Thanks to Paul Salmon, author of To the Last Round: The Epic British Stand on the Imjin River, Korea 1951, for the e-mail about the story in Beijing.

Wen Jiabao vists Beijing Childrens Hospital Oct 31 2009

Today's headline photo on Xinhua's English site -- Premier Wen Jiabao at a Beijing Children's Hospital, but that mask might be helpful also for keeping the passageways clean when digging through the archives

The Economist and S.V.

Just a quick note that The Economist’s site for news about East Asia is linking today to an earlier post of mine, stating I had:

An interesting view into Chinese “netizens” and their complicated feelings about North Korea

“Interesting,” in the Minnesotan context, is often construed as a damning phrase, but in the sense used today by Great Britain’s foremost weekly, I think I will take it as a complement.

Thanks to the essential Danwei.org for picking up my Chinese netizens and North Korea post in the first place.

North Korea-China-Successor Buzz

I normally don’t do hit and run/wholly derivative posts, but Mike Madden has two excellent new essays up on his North Korea Leadership Watch blog which are worth scouring. The first surveys the diplomatic scuttlebutt that Kim Jong Il may soon be riding the rails to Beijing; the second is a detailed look at the latest information on the politics of succession in the DPRK. Plenty of virtuosic wordplay is present in both posts!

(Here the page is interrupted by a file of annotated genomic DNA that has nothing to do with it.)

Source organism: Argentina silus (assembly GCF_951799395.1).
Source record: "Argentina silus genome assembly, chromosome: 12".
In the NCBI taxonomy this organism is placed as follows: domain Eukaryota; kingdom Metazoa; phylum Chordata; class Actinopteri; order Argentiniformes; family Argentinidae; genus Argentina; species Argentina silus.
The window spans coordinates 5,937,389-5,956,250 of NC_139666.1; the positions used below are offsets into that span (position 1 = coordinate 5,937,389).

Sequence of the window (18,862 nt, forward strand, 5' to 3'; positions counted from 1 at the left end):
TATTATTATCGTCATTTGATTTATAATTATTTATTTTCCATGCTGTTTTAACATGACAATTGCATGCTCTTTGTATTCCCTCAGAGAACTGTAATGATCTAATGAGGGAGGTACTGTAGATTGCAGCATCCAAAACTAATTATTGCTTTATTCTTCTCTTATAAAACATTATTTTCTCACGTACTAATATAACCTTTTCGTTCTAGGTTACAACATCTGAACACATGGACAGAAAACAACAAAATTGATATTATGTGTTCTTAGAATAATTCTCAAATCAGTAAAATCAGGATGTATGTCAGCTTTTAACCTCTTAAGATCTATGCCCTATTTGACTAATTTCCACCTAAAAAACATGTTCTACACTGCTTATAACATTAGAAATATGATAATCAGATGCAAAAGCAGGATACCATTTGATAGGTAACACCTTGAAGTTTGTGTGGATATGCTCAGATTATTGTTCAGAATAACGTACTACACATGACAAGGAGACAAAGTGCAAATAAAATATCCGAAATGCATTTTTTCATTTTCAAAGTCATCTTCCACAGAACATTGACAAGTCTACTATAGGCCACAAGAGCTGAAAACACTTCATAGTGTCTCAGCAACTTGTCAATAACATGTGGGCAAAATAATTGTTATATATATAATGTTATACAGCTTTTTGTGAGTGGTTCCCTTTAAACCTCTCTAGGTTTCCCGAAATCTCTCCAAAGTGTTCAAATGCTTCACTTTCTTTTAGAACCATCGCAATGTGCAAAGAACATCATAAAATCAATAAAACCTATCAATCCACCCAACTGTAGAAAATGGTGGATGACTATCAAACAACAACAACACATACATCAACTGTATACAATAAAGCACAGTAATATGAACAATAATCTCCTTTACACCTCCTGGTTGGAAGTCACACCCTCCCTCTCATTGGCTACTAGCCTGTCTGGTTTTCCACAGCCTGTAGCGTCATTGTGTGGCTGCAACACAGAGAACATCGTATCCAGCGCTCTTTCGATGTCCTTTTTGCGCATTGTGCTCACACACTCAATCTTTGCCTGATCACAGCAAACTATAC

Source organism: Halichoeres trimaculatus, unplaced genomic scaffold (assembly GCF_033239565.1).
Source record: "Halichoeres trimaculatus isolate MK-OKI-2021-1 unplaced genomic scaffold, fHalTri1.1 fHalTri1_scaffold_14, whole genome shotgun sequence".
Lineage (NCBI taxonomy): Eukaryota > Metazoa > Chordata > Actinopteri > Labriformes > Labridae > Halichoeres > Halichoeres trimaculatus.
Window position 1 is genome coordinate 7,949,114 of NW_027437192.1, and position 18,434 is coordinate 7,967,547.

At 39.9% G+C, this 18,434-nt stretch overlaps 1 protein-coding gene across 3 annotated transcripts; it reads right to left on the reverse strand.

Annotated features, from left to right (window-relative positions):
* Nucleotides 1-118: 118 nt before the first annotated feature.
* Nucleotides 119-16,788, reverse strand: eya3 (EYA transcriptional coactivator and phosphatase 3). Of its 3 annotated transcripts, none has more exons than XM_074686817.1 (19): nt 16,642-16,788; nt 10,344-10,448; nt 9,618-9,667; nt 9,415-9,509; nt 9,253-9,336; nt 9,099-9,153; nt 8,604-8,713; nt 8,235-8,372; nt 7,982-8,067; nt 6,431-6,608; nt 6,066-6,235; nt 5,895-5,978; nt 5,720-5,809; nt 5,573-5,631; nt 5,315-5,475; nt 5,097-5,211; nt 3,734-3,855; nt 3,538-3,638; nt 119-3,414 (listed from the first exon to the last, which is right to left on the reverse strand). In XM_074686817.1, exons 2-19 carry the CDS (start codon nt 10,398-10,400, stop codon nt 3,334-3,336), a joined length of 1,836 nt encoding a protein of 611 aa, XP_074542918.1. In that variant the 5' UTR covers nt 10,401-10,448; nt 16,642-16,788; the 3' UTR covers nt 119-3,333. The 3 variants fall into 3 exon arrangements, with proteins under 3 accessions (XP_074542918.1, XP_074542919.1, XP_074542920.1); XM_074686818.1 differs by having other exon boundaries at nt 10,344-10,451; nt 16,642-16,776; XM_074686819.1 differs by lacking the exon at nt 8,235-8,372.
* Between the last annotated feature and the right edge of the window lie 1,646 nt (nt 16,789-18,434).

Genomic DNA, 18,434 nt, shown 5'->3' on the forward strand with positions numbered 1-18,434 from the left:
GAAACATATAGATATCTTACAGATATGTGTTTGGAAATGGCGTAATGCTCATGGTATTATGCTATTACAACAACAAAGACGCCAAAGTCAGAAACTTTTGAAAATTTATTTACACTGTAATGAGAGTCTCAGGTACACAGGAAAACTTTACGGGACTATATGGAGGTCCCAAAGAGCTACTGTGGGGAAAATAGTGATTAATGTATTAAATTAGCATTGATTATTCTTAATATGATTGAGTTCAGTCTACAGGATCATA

longdesk

Great writers extend one's thought to new areas -- image courtesy Lost City Books, Akron, Ohio, via the book Lateral Thinking: Art of the 1990s

Meanwhile Joshua Stanton Dan B at One Free Korea reports on 1) demonstrating efforts to marshal South Korean opprobrium at the PRC on the refugee issue and, via Dong-A Ilbo 2) the complicity of the South Korean consulate in Shenyang in repatriating refugees to North Korea. Nice photographs here as well, along with, more recently, revelations of various North Korean gulags with the help of Google Earth.

Note: DanB has a tremendous archive of photographs of anti-Chinese protests in Seoul during the Olympic Torch run in April 2008, including images of Norbert Vollertson.

Justice for North Korea via One Free Korea Oct 2009

Mobilizing South Koreans to Pressure China on the North Korean Refugee issue -- via One Free Korea

Chinese Netizens Sound Off on North Korea [I]

In a recent post I characterized a rather strange story in the Chinese press that held up an idealized view of North Korea.  Why was Xinhua holding up the DPRK as a kind of patriotic utopia, and what would be the response of the largely young readership of the Huanqiu Shibao, a publication known for its nationalism?

Well, 39 pages of comments later, I have a few thoughts, just excerpts, from the scrum (translations are far from exact!):